“The most powerful weapon in the hands of the oppressor is the mind of the oppressed.” – Steve Biko.

Education also became a central factor and the driving force in the 1960’s and 70’s. It is noteworthy that many repressive laws were passed, but none had the effect that Bantu Education had; thus provoking a cohesive response on June 16, 1976.

The youth of ’76, characterised by powerful campaigns championed by the likes of Steve Biko and Tsietsie Mashinini amongst others, knew very well that through Bantu Education their futures were being directly and decisively tempered with. School teachers, revolutionized by leaders of the liberation movement, also played a major part in the rejection of an oppressive education system.

This epoch was the period of the diversification of the struggle, influenced by various factors including the increased repression arising from the barrage of oppressive legislation, which also saw the banning of the liberation movements and the arrest of much of its leadership, including Nelson Mandela.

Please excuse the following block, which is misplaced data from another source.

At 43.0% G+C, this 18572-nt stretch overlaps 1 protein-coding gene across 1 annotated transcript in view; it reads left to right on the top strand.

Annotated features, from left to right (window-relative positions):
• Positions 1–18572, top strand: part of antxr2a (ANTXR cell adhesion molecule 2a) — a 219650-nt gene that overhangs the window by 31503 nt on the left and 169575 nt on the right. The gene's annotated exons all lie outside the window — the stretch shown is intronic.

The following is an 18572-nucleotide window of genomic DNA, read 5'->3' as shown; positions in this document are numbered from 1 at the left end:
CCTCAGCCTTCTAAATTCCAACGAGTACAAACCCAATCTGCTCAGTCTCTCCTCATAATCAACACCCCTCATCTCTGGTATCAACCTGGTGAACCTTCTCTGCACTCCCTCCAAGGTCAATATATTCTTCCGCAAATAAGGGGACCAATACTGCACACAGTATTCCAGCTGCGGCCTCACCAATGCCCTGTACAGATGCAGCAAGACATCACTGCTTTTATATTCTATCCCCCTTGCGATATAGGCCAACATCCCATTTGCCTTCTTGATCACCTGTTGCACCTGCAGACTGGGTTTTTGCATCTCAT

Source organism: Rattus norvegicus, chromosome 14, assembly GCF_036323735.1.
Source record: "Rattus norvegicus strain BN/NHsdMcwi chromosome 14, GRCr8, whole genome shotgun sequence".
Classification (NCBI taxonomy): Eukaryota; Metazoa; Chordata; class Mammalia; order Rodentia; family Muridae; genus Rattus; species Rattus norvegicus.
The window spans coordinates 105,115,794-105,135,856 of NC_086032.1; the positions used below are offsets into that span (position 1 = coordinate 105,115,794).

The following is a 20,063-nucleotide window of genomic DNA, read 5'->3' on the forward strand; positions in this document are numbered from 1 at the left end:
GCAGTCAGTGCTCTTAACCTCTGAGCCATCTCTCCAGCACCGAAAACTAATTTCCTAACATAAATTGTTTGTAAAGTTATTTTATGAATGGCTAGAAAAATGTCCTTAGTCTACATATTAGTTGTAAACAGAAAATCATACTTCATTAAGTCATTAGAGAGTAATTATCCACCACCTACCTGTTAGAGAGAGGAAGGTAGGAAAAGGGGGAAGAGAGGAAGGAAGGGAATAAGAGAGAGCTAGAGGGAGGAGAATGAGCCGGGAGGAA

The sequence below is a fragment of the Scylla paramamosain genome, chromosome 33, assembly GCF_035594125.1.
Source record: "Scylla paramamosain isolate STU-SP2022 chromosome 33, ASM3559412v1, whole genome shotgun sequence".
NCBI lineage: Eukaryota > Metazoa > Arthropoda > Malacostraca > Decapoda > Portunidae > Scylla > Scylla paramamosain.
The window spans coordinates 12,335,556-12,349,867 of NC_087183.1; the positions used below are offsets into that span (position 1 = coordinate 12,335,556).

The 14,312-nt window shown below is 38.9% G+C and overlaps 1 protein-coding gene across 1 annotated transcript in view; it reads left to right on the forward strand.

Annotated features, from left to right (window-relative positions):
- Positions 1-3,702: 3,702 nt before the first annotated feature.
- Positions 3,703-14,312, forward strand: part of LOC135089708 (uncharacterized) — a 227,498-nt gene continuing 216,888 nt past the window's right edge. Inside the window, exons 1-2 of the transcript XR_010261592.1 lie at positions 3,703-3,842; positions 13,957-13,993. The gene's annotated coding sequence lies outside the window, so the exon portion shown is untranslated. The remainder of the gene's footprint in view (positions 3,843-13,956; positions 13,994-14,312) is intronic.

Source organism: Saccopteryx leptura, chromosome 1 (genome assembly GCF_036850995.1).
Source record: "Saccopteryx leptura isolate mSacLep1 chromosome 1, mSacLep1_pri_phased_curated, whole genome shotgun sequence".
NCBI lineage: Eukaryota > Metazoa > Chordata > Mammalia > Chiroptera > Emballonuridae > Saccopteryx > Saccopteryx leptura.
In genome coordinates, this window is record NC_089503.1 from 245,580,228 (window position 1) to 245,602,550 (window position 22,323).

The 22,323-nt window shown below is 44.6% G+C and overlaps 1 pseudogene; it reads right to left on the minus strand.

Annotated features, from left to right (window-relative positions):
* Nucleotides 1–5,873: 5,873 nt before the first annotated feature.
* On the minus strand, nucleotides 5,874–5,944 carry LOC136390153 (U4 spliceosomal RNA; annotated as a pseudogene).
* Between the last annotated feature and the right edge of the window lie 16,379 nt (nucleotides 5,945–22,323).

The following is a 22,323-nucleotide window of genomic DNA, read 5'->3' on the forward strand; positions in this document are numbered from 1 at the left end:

This led to the emergence of organizations such as the National Union of South Africa Students (NUSAS), South African Students Movement (SASM), the South Africa Student Organization (SASO), as well as the Black Consciousness Movement (BCM), amongst others. Many of these organisations were driven by the ideology of Black Consciousness, which played a key politicizing role ahead of June 16, 1976.

It is this generation that carried the baton of exile, forcing its agenda on liberation movements; hence funnelling and concentrating their exposure to education and experiences into what would later become the Solomon Mahlangu Freedom College.